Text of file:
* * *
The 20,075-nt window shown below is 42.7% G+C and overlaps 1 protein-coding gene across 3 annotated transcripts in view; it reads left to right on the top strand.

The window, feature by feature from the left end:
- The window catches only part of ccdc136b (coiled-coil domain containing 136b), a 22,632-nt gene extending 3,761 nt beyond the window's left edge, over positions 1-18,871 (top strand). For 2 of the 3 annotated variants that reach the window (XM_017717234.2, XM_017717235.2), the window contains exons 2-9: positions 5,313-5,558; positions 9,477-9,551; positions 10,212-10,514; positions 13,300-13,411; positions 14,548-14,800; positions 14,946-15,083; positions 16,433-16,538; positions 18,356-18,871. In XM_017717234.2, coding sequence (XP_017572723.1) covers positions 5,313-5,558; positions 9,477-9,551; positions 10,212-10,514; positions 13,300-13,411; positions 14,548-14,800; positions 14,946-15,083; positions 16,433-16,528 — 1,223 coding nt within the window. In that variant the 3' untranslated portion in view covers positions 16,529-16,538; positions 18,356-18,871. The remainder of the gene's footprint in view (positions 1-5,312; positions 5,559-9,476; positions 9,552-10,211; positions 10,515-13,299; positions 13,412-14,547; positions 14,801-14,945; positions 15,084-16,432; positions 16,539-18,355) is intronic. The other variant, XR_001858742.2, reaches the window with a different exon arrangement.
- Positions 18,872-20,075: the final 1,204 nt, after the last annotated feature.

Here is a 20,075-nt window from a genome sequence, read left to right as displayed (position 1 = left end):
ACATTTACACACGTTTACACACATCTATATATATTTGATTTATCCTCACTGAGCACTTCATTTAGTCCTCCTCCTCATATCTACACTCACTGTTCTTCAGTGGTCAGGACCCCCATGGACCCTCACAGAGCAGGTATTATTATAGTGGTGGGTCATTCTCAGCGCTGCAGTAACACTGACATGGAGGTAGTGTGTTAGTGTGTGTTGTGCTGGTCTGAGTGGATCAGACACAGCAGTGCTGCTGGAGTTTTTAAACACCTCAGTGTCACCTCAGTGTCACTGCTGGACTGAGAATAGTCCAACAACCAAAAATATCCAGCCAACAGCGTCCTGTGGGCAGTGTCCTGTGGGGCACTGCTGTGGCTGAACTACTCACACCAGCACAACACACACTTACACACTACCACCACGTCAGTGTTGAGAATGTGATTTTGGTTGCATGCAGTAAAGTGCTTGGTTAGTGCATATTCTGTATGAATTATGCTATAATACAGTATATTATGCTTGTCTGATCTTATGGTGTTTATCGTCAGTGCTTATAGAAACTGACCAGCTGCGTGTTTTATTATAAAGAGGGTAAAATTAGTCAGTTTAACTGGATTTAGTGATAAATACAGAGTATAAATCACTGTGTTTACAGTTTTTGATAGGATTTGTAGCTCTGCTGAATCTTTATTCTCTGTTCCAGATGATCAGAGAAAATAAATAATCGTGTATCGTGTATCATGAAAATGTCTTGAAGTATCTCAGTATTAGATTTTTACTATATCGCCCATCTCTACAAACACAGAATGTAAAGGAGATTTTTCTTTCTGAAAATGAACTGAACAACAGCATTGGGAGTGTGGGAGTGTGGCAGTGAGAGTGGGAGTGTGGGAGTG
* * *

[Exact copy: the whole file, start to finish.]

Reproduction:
The 20,075-nt window shown below is 42.7% G+C and overlaps 1 protein-coding gene across 3 annotated transcripts in view; it reads left to right on the top strand.

The window, feature by feature from the left end:
- The window catches only part of ccdc136b (coiled-coil domain containing 136b), a 22,632-nt gene extending 3,761 nt beyond the window's left edge, over positions 1-18,871 (top strand). For 2 of the 3 annotated variants that reach the window (XM_017717234.2, XM_017717235.2), the window contains exons 2-9: positions 5,313-5,558; positions 9,477-9,551; positions 10,212-10,514; positions 13,300-13,411; positions 14,548-14,800; positions 14,946-15,083; positions 16,433-16,538; positions 18,356-18,871. In XM_017717234.2, coding sequence (XP_017572723.1) covers positions 5,313-5,558; positions 9,477-9,551; positions 10,212-10,514; positions 13,300-13,411; positions 14,548-14,800; positions 14,946-15,083; positions 16,433-16,528 — 1,223 coding nt within the window. In that variant the 3' untranslated portion in view covers positions 16,529-16,538; positions 18,356-18,871. The remainder of the gene's footprint in view (positions 1-5,312; positions 5,559-9,476; positions 9,552-10,211; positions 10,515-13,299; positions 13,412-14,547; positions 14,801-14,945; positions 15,084-16,432; positions 16,539-18,355) is intronic. The other variant, XR_001858742.2, reaches the window with a different exon arrangement.
- Positions 18,872-20,075: the final 1,204 nt, after the last annotated feature.

Here is a 20,075-nt window from a genome sequence, read left to right as displayed (position 1 = left end):
ACATTTACACACGTTTACACACATCTATATATATTTGATTTATCCTCACTGAGCACTTCATTTAGTCCTCCTCCTCATATCTACACTCACTGTTCTTCAGTGGTCAGGACCCCCATGGACCCTCACAGAGCAGGTATTATTATAGTGGTGGGTCATTCTCAGCGCTGCAGTAACACTGACATGGAGGTAGTGTGTTAGTGTGTGTTGTGCTGGTCTGAGTGGATCAGACACAGCAGTGCTGCTGGAGTTTTTAAACACCTCAGTGTCACCTCAGTGTCACTGCTGGACTGAGAATAGTCCAACAACCAAAAATATCCAGCCAACAGCGTCCTGTGGGCAGTGTCCTGTGGGGCACTGCTGTGGCTGAACTACTCACACCAGCACAACACACACTTACACACTACCACCACGTCAGTGTTGAGAATGTGATTTTGGTTGCATGCAGTAAAGTGCTTGGTTAGTGCATATTCTGTATGAATTATGCTATAATACAGTATATTATGCTTGTCTGATCTTATGGTGTTTATCGTCAGTGCTTATAGAAACTGACCAGCTGCGTGTTTTATTATAAAGAGGGTAAAATTAGTCAGTTTAACTGGATTTAGTGATAAATACAGAGTATAAATCACTGTGTTTACAGTTTTTGATAGGATTTGTAGCTCTGCTGAATCTTTATTCTCTGTTCCAGATGATCAGAGAAAATAAATAATCGTGTATCGTGTATCATGAAAATGTCTTGAAGTATCTCAGTATTAGATTTTTACTATATCGCCCATCTCTACAAACACAGAATGTAAAGGAGATTTTTCTTTCTGAAAATGAACTGAACAACAGCATTGGGAGTGTGGGAGTGTGGCAGTGAGAGTGGGAGTGTGGGAGTG